The EU 2030 Climate and Energy package is an opportunity to set a framework for a more competitive, sustainable Europe, which learns the lessons of the past and meets the needs of businesses and consumers alike. It has the potential to speed up energy investment, boost low carbon growth and improve EU energy security, whilst helping avoid the costs of extreme climate change. Whilst the UK welcomes the Commission’s proposals for a 40% domestic GHG target, we remain of the view that the EU will need to go further, up to 50% in the context of a global climate deal. Furthermore, we remain concerned about the proposals around a binding EU level renewables target.
The EU faces many challenges, and the challenge of how to build a competitive economy for the future while tackling climate change is one of the most pressing. Enhancing industrial competitiveness should not be at the expense of tackling climate change. But any action should be done in a cost effective way and also seek to address the significant energy costs that EU industry faces and which have major implications for competitiveness, as the European Commission highlighted last week.
The Commission proposal for a 2030 greenhouse gas emission reduction of 40% will keep Europe on the cost-effective pathway to meet the EU 2050 goal of 80-95%. Two pieces of UK modelling have shown that EU costs are manageable: for example that a 50% target would have costs equivalent to 0.025-0.04% of the EU’s GDP per year.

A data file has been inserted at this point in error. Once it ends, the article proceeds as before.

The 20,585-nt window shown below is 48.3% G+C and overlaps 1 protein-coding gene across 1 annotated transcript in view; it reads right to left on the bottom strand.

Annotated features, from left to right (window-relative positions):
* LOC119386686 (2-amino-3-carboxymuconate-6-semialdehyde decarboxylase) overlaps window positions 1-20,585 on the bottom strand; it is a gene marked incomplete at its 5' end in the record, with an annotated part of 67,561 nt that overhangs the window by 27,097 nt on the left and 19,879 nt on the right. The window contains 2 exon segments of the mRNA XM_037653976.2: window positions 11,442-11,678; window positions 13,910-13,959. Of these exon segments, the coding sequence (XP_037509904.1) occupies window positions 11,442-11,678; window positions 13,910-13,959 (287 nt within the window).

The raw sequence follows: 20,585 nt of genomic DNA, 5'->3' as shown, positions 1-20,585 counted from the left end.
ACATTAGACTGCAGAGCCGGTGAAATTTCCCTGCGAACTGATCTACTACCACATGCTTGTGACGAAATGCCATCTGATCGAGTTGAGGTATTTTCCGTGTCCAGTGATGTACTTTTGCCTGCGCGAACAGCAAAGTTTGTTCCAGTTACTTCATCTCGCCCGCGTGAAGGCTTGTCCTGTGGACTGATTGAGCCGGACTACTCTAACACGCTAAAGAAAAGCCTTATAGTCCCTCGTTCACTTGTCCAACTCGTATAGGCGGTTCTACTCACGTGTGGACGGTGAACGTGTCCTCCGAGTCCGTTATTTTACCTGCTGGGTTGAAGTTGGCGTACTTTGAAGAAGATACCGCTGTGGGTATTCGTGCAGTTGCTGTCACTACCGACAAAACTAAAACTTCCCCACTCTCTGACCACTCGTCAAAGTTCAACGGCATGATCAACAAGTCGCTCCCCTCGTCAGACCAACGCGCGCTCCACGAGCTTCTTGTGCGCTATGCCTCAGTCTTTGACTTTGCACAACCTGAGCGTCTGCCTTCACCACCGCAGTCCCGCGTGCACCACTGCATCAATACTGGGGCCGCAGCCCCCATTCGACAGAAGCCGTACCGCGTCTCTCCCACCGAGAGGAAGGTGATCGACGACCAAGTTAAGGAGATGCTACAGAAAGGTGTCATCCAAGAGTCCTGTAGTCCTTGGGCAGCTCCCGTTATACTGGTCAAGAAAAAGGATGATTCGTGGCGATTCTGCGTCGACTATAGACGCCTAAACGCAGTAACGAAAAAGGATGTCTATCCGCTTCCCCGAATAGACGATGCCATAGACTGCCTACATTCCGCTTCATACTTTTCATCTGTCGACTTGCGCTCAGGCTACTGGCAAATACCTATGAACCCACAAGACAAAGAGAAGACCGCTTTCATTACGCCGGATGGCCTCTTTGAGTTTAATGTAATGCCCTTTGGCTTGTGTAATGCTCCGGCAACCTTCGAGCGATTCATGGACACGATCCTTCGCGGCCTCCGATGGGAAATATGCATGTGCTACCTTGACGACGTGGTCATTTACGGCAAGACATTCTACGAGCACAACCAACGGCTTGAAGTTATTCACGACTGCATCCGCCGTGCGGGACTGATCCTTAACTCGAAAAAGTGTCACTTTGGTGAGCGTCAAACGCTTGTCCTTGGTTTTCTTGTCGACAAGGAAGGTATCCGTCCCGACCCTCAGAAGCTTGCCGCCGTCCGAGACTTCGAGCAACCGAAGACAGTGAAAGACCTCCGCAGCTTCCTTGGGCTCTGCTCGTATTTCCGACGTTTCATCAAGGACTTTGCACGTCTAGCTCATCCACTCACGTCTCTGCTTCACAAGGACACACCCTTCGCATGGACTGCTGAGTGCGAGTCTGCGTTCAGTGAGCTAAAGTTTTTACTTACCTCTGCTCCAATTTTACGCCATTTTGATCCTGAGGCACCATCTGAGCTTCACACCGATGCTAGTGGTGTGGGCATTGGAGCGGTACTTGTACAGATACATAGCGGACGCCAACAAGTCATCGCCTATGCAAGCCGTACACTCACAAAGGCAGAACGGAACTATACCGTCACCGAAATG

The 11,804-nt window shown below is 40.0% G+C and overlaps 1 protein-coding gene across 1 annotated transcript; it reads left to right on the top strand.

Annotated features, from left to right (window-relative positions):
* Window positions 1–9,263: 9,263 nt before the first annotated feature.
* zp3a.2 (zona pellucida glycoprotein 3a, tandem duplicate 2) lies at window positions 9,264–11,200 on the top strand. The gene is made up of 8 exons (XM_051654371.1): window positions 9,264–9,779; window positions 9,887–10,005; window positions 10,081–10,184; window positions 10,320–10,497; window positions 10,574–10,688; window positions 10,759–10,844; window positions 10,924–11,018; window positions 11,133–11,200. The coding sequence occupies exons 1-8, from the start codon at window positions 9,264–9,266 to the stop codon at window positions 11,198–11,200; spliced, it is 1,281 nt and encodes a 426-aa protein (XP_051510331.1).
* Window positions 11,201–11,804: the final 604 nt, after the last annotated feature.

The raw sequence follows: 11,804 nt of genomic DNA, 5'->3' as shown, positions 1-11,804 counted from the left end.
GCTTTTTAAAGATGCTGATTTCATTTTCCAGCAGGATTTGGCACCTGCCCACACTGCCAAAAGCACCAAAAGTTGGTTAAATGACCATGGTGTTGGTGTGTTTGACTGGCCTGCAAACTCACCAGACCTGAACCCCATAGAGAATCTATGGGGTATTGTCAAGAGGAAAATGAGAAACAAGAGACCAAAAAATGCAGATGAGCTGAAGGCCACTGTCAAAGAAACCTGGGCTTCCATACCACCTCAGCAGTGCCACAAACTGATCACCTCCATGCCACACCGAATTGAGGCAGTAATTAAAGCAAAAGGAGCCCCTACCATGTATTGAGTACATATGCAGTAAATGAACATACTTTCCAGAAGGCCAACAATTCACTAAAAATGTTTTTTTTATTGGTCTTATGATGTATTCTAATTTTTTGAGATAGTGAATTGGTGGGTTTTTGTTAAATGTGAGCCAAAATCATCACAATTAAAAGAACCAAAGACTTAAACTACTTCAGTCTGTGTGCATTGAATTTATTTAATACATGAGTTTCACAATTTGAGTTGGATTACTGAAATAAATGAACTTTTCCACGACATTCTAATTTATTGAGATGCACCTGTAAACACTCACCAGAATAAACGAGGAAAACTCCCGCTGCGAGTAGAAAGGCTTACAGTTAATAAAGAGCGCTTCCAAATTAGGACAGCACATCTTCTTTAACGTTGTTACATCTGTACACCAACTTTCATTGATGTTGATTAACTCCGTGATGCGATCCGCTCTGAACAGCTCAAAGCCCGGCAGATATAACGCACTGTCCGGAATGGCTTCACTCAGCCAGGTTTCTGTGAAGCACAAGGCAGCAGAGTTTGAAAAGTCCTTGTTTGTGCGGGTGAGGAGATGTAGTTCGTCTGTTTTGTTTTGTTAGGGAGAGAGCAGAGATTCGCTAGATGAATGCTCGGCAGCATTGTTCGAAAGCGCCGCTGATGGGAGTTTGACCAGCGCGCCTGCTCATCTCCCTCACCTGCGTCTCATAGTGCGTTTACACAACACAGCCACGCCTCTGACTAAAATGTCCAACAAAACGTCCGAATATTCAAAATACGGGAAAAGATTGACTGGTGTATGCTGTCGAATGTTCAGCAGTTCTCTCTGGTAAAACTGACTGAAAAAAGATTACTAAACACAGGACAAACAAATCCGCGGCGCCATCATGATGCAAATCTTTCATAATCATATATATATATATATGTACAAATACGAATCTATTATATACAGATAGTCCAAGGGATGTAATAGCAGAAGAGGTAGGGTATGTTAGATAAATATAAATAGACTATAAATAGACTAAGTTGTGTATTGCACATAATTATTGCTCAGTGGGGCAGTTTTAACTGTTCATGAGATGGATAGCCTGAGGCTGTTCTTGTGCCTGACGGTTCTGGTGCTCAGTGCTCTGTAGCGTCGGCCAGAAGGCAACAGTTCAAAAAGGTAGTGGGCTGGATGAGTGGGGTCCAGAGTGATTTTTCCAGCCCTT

The UK supports a single greenhouse gas target, without subsidiary renewables or energy efficiency targets. An EU GHG target alone will result in significant levels of renewable energy in 2030 but crucially will also allow Member States the flexibility to develop their own cost-effective low carbon energy mix, taking advantage of all the domestic resources available to them, and encouraging the use of interconnection to exploit EU resources where they are most cost effective.
This would differ considerably to a world where we continue to develop renewable energy based on national burden sharing. National targets have in the past led to expensive and unsustainable subsidies, and renewables being developed where best suits the bureaucratic need, rather than where there are the best resources and where they are most cost effective. Analysis for the UK suggest that the difference in the distribution of renewable energy under a 30% RES target compared with that under a GHG target alone could cause €11bn of additional annual costs to be incurred in the EU as a whole in 2030.
There is simply no possibility of achieving our shared aims – a more competitive economy and a cleaner planet – without working together. By acting as one on climate change, the EU nations are more influential than if they were acting alone.
As the British Ambassador to Poland I reiterate those points and look forward to discussing these issues with our Polish colleagues and European Union partners during the course of the next few weeks.